4. I live in Oceanside, CA the city council has closed every gay bar gay men can only meet online(usually geared toward sex) or some other way also usually sex(bathrooms?)

    Posted on Sunday, August 5, 2012 at 12:06pm
  5. as long as it’s called a lifestyle, then it’s a choice, and fundies can keep denying we are all made in G-d’s image.

    Posted on Sunday, August 5, 2012 at 12:08pm
  6. @ Thomas…that’s crazy!

    Posted on Sunday, August 5, 2012 at 12:08pm
  7. people choose their religion, which is a life style, and most choose a straight life style which against their inner selves, and assume the same for the rest of us.

    Posted on Sunday, August 5, 2012 at 12:08pm
  8. >Thomas Steve Hendrix, that’s because too many marines were frequenting the bars during their time off.

    Posted on Sunday, August 5, 2012 at 12:10pm
  9. Thanks for this article! Aren´t we really boring? ;-) It is aways upsetting to me when the word “gay lifestyle” is used by certain parties, when really “gay being” is suppsed to be said. It is so wrong to mix these terms up since “being” is not a fashion thing to chose but is an inherent part of one`s personality since birth.

    Posted on Sunday, August 5, 2012 at 12:14pm
  10. gay reality.

    Posted on Sunday, August 5, 2012 at 12:18pm
  11. The problem is their imagination. If I were actually having sex as much(and with as many partners as some claim) as they assume, I wouldn’t have time to do anything else, including eat or sleep. I’m Gay, I live my life, if anything I bitch because of a Lack of Style. Oh to be as “Fabulous” as they claim I am…sheesh.

    Posted on Sunday, August 5, 2012 at 12:19pm
  12. The words “gay lifestyle” makes my skin crawl! A LIFESTYLE is like how much you shop for clothes, or enjoying ice cream. Being GAY is living a LIFE! And just like straight people, involves SO much more than the sexuality part. But of course, gay people are only limited to – and judged – by our sexuality. There would be rioting in the STREETS if straight people had their equal rights based on the kind of sex they had!!!

    Posted on Sunday, August 5, 2012 at 12:19pm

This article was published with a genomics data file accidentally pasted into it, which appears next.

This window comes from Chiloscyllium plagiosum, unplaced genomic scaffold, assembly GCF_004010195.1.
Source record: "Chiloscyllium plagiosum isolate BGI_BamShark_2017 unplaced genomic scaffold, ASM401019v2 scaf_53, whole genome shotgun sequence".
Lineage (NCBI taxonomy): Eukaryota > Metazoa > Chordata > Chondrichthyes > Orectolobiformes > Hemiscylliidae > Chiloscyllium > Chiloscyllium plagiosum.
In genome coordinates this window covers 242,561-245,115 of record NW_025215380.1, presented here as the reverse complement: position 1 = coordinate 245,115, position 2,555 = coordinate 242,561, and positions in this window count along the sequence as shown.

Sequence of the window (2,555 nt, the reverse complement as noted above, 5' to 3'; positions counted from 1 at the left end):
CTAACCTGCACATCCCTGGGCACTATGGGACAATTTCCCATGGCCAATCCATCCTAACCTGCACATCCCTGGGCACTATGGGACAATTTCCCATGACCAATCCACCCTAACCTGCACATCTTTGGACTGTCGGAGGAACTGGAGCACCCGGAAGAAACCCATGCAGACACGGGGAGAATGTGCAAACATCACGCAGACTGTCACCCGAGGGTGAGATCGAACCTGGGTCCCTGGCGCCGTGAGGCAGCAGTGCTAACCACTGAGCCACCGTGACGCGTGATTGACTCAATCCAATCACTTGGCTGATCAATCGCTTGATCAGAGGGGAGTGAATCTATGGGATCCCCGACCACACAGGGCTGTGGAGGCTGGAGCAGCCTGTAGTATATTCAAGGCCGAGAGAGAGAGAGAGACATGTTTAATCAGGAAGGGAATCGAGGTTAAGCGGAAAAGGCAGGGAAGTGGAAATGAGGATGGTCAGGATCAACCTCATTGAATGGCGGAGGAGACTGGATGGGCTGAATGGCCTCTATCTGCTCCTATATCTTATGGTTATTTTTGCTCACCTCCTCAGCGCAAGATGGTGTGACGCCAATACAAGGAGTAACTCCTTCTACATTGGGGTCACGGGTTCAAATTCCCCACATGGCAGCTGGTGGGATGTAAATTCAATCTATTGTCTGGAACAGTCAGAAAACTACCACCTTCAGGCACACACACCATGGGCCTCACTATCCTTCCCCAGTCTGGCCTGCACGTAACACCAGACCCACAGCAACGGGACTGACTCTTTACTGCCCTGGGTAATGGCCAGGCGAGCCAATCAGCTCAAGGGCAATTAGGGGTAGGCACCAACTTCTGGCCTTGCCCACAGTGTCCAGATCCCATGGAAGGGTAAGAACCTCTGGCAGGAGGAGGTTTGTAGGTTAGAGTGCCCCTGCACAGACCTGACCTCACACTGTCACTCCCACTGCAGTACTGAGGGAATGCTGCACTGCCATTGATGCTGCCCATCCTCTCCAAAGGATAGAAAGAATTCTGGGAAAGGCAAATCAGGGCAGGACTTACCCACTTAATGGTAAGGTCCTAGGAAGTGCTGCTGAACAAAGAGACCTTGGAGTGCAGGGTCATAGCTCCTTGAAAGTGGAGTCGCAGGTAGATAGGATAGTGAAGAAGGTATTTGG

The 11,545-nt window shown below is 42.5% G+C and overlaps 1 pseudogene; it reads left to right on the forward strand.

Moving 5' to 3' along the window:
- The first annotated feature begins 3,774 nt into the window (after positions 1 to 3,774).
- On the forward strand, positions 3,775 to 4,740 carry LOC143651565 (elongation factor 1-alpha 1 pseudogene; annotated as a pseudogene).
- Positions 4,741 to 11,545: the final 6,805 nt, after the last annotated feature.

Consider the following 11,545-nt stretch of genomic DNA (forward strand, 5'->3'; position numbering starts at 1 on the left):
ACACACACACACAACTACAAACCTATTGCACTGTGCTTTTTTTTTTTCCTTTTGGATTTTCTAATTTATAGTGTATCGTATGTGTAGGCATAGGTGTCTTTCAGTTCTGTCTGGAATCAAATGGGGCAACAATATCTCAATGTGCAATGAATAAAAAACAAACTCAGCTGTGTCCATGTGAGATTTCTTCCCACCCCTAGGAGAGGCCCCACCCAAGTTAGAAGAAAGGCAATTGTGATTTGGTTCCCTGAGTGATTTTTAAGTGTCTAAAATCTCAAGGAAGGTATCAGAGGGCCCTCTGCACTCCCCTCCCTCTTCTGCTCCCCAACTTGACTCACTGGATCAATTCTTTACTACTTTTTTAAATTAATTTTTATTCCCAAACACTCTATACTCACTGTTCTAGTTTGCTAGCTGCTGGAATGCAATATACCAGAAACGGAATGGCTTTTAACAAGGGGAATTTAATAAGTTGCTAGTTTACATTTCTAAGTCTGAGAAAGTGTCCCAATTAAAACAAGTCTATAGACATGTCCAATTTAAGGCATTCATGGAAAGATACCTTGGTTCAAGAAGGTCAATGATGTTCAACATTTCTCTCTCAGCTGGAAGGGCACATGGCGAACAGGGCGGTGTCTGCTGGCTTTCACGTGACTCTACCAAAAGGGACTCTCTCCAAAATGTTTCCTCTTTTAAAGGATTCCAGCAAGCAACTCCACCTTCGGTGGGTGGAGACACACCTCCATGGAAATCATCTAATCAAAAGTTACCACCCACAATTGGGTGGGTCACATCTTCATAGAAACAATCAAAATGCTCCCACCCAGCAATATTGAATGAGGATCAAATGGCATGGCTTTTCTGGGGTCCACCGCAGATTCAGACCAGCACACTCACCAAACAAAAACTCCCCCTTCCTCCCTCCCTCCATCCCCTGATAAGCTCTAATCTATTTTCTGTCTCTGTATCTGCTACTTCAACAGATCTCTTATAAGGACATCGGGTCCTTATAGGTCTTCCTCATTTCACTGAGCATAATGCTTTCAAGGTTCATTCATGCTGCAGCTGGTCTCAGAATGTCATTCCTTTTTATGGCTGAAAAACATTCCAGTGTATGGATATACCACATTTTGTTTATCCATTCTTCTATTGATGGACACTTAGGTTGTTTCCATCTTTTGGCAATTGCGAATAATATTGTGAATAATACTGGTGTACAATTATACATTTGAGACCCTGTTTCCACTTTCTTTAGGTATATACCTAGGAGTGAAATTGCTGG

13. Well said!

    Posted on Sunday, August 5, 2012 at 12:24pm
  14. How true!!!

    Posted on Sunday, August 5, 2012 at 12:37pm
  15. Religion is a choice. Period.

    Posted on Sunday, August 5, 2012 at 12:37pm
  16. Isn’t there a better way of expressing your opinion? One that doesn’t put shame on those who’s lives do feature glitter and leather? That’s not so sex negative?

    I understand what you’re trying to say, but it can’t be denied that there’s not an LGBTQ culture, there very much is, there’s news sites that cater to us. Since we’re all reading an article on one. However, there’s a lot of different cultures, not just one.

    I don’t support the normalization of gay, queer, LGBTQ whatever. We are different and it’s okay to be different, and although I to do not like the term ‘gay lifestyle’ because of how loaded in hate it is, this article leaves a bad taste in my mouth.

    Posted on Sunday, August 5, 2012 at 12:40pm
  17. I’m a transwoman, and if I sleep with a guy, that makes me gay, and if I sleep with a girl, I’m a faggot for dressing like one. If straight people were judged as I am, nobody would have any rights at all.

    Posted on Sunday, August 5, 2012 at 12:41pm
  18. To be honest… I’ve never seen myself all that different from some people, being gay. I play video games, hang out with friends on the weekend, go to work, eat cereal in them morning, do laundry, make my bed… I’m not seeing a difference between myself and anyone else… The only difference is who I love. -shrug-